Question 543: Salam. Sea of knowledge. Please, give me great information about DAR’s e kharijh or most hank rank class in hawza. Tell me the name of first marjhe in shiat history, who delivered this class firstly. In past whose marjhe great famous of DAR’s e kharijh in hawza?
What is the specific duration of that great class? Becase, this class grown of shait? Why in ahle sunnat not existing this type of class. Plz make a brief article on that topic
Answer 543: This is the current curriculum that the Hawzah follows:
1- The introductory level or Level 1 of the Hawzah (Islamic Seminary) which takes about six years to be completed. The first three years are usually spent for studying Arabic literature and other lessons, Islamic rules, Principles of faith, and the next three years are spent for studying general fiqh (Islamic Law) using the book Sharhul-Lum’ah and the principles of fiqh using the book usulul-fiqh of Mudhaffar.
2- Level 2 of the Hawzah (Bachelors): In this level, in addition to studying fiqh and usul in a more detailed way using the books Rasael and Makasib, Hawzah students can also major in other subjects such as theology, tafsir, philosophy, propagation etc.
3- Level 3 of the Hawzah (Masters): In this period, one must complete the level using the books Kifayat al-Ususl, Makasib, Nihayat al-Hikmat, Rijal, etc. and must also write a thesis too.
- Level 4 of the Hawzah (Ph.D): One must complete the level and have at least two years of kharij experience and must also write a thesis too.
In short, these stages take ten years altogether in which can also be completed in shorter periods.
After these ten years, which are called the sat’h period, the kharij period of study begins. This period doesn’t have a specific amount of years and its time differs with each of the maraji’ and teachers. Some of the Ulema might end their usul class in five years while others might take fifteen years to finish. Fiqh usually takes a long time too, because there are more than forty fiqh subjects that need to be covered which naturally takes a long time. A faqih needs to spend a lifetime to be able to cover all of these different subjects.
Becoming a mujtahid also depends on one’s potential and skills. One individual might be able to become a mujtahid in only five years of kharij studies through hard work and effort, while another might not be able to accomplish this goal for fifty years!
It should be noted that Ijtihad is the power and ability of being able to derive Islamic law from its sources and that one who studies his introductory courses in the first ten years or the sat’h period better, is better off in the kharij period which is in reality a course of getting familiar with the method of ijtihad. The rest all depends on the student’s effort and Allah’s help in gaining the ability of ijtihad.
Mujtahid is a jurist competent enough to deduce precise inferences regarding the commandments from the holy Qur’an and the Sunnah of the holy Prophet by the process of Ijtihad. Ijtihad literally means striving and exerting. Technically as a term of jurisprudence it signifies the application by a jurist of all his faculties to the consideration of the authorities of law with a view to finding out what in all probability is the law. The laws derived from the sources are normally gathered in a book called “Tawzih al-Masail” (Islamic Laws). The religious authority who is a source of emulation must meet other conditions also such as piety, continence and awareness of the issues of the Islamic world and Shi’ism.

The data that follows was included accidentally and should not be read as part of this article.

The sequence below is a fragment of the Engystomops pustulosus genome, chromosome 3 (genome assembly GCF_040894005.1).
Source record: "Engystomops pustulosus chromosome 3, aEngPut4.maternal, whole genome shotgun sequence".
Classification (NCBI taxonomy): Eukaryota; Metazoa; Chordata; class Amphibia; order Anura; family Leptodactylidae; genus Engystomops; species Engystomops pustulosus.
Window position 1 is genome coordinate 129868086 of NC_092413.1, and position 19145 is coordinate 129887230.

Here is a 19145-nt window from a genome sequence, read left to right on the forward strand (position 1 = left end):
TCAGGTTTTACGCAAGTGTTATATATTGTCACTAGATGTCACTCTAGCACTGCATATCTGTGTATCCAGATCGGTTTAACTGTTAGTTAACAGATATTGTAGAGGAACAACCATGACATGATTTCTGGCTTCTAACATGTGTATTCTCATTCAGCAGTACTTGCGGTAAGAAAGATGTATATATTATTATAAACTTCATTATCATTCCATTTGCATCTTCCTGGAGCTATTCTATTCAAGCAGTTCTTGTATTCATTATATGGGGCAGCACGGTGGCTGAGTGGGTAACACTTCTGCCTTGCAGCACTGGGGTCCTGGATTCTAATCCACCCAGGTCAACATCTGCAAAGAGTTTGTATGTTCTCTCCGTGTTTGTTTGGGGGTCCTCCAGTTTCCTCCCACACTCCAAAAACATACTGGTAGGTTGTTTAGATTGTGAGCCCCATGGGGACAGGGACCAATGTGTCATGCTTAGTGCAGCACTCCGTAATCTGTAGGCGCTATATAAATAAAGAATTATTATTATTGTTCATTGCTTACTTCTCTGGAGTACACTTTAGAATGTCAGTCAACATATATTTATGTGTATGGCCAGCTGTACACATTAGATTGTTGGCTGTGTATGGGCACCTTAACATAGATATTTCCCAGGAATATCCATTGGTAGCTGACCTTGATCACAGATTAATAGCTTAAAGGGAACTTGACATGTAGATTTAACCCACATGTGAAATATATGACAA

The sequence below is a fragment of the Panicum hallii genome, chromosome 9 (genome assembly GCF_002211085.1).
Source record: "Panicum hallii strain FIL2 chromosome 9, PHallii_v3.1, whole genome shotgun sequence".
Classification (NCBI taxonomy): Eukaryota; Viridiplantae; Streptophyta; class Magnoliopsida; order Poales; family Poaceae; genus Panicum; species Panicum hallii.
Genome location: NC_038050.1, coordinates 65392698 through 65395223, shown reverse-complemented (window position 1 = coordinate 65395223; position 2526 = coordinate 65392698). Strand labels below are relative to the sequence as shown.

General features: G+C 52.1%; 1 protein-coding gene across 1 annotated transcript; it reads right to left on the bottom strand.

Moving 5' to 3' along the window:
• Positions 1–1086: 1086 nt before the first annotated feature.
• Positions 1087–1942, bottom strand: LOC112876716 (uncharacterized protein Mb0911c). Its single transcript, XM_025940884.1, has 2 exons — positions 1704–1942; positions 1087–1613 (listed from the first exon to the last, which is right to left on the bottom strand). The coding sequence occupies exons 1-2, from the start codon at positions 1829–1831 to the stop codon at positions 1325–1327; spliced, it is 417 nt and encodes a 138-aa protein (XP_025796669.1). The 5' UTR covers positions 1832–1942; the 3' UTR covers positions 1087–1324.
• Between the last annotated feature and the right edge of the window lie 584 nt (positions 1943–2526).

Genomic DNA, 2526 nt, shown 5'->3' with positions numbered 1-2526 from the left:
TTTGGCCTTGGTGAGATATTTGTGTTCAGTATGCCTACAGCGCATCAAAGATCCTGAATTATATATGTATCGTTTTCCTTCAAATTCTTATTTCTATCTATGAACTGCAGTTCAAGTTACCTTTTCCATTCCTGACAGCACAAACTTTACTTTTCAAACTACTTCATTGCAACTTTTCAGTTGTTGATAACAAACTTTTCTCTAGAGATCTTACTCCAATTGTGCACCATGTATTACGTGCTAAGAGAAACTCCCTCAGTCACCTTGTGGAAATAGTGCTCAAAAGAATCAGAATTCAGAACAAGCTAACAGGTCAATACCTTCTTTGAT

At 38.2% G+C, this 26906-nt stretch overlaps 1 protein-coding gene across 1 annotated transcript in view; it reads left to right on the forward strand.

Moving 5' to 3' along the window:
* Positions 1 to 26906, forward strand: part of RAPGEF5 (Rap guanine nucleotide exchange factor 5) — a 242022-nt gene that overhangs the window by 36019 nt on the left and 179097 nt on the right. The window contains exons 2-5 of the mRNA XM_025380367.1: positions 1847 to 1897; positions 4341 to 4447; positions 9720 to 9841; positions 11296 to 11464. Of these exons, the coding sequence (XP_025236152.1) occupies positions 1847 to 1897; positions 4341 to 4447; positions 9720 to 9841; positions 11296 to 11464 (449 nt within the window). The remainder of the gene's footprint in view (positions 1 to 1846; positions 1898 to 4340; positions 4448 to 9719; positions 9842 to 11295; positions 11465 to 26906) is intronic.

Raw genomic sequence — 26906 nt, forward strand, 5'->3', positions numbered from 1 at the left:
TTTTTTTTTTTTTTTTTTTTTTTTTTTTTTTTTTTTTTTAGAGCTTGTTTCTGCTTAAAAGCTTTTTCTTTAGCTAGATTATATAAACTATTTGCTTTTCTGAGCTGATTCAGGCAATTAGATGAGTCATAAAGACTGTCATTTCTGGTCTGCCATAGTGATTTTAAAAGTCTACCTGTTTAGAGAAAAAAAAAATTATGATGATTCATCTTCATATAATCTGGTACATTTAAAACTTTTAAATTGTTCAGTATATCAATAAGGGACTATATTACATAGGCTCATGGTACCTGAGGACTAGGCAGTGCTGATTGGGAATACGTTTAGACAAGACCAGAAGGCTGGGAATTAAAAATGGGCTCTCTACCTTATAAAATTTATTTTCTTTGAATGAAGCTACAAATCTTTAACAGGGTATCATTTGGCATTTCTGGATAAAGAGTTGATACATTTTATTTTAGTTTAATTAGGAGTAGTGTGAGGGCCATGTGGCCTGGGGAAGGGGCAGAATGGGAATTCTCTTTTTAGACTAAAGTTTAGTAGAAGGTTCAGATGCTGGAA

As stated earlier, taqlid in Shia religion began from the time of the Imams (AS) who referred their followers to the narrators of traditions as well as to their close companions. Sometimes they even encouraged their companions to sit in the mosques and public places to give verdicts and guide people which was due, mainly, to the fact that the people did not have access to the infallibles as they lived in other cities or in faraway places. During the period of minor occultation, there was a greater need for religious laws and, as per the narration which was related from Imam Mahdi (AS), during this time, people are supposed to know Islamic rules through the jurists who meet certain requirements. Thus, they should follow them and following such jurists is not confined to a particular time or era.
In the fourth Islamic century, taqlid was introduced as a technical term in the books concerning the principles of jurisprudence. The first person to be known as a religious authority for elites and common people was Sheikh Tusi in the fifth Islamic century. That was why he was then called Sheikh al-Taefah (the scholar of the people). His juridical views drew attention from all other scholars. There were some other prominent scholars before him in the fourth hegira century like his teacher Sheikh Mufid to whom people turned for advice in religious and spiritual matters. Also people like Ibn Abi Aqil Ummani, Ibn Wali and Sheikh Saduq wrote verdict –based books with reliance on narrations. They wrote fatwa books by mentioning the text of the traditions. Sheikh Saduq wrote a book emulating a book titled “The Doctor of One Who Does not Have Access to any Doctor”. His book was titled “Faqih man La Yahzuruhu al-Faqih” which means “A Jurisprudent of Someone Who Does not Have Access to any Jurisprudent”.